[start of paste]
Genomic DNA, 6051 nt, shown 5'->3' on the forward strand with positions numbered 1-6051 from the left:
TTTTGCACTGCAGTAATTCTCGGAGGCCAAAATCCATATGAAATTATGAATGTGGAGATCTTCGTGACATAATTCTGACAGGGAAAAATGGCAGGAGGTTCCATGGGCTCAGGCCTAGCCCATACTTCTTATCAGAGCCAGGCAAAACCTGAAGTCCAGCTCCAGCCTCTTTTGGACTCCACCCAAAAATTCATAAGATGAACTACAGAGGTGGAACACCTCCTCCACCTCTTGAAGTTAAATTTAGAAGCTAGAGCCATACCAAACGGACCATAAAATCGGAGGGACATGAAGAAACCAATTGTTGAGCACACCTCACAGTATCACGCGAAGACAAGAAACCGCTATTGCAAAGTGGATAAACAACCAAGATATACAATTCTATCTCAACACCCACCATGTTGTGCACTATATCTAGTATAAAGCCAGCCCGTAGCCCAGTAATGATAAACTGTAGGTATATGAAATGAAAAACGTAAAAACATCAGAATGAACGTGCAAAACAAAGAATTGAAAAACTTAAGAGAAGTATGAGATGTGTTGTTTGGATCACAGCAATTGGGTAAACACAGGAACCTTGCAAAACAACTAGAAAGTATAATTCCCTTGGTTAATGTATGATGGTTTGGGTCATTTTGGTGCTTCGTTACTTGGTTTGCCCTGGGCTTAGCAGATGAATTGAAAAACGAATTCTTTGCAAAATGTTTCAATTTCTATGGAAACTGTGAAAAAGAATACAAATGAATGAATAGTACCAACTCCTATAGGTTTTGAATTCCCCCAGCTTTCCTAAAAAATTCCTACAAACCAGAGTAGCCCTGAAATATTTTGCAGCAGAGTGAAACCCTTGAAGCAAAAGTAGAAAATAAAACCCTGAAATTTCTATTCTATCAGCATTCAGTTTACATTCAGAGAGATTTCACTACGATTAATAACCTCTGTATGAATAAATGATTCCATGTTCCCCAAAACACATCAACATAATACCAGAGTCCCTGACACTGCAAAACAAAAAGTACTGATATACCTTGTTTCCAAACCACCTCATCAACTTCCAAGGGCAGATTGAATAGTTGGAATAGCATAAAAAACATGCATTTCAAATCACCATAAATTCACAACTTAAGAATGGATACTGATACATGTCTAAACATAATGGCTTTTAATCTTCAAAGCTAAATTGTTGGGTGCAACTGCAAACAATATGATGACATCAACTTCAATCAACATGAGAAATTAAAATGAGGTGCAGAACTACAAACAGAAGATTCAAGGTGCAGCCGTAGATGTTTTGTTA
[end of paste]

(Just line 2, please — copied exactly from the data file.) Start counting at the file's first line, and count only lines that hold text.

TTTTGCACTGCAGTAATTCTCGGAGGCCAAAATCCATATGAAATTATGAATGTGGAGATCTTCGTGACATAATTCTGACAGGGAAAAATGGCAGGAGGTTCCATGGGCTCAGGCCTAGCCCATACTTCTTATCAGAGCCAGGCAAAACCTGAAGTCCAGCTCCAGCCTCTTTTGGACTCCACCCAAAAATTCATAAGATGAACTACAGAGGTGGAACACCTCCTCCACCTCTTGAAGTTAAATTTAGAAGCTAGAGCCATACCAAACGGACCATAAAATCGGAGGGACATGAAGAAACCAATTGTTGAGCACACCTCACAGTATCACGCGAAGACAAGAAACCGCTATTGCAAAGTGGATAAACAACCAAGATATACAATTCTATCTCAACACCCACCATGTTGTGCACTATATCTAGTATAAAGCCAGCCCGTAGCCCAGTAATGATAAACTGTAGGTATATGAAATGAAAAACGTAAAAACATCAGAATGAACGTGCAAAACAAAGAATTGAAAAACTTAAGAGAAGTATGAGATGTGTTGTTTGGATCACAGCAATTGGGTAAACACAGGAACCTTGCAAAACAACTAGAAAGTATAATTCCCTTGGTTAATGTATGATGGTTTGGGTCATTTTGGTGCTTCGTTACTTGGTTTGCCCTGGGCTTAGCAGATGAATTGAAAAACGAATTCTTTGCAAAATGTTTCAATTTCTATGGAAACTGTGAAAAAGAATACAAATGAATGAATAGTACCAACTCCTATAGGTTTTGAATTCCCCCAGCTTTCCTAAAAAATTCCTACAAACCAGAGTAGCCCTGAAATATTTTGCAGCAGAGTGAAACCCTTGAAGCAAAAGTAGAAAATAAAACCCTGAAATTTCTATTCTATCAGCATTCAGTTTACATTCAGAGAGATTTCACTACGATTAATAACCTCTGTATGAATAAATGATTCCATGTTCCCCAAAACACATCAACATAATACCAGAGTCCCTGACACTGCAAAACAAAAAGTACTGATATACCTTGTTTCCAAACCACCTCATCAACTTCCAAGGGCAGATTGAATAGTTGGAATAGCATAAAAAACATGCATTTCAAATCACCATAAATTCACAACTTAAGAATGGATACTGATACATGTCTAAACATAATGGCTTTTAATCTTCAAAGCTAAATTGTTGGGTGCAACTGCAAACAATATGATGACATCAACTTCAATCAACATGAGAAATTAAAATGAGGTGCAGAACTACAAACAGAAGATTCAAGGTGCAGCCGTAGATGTTTTGTTA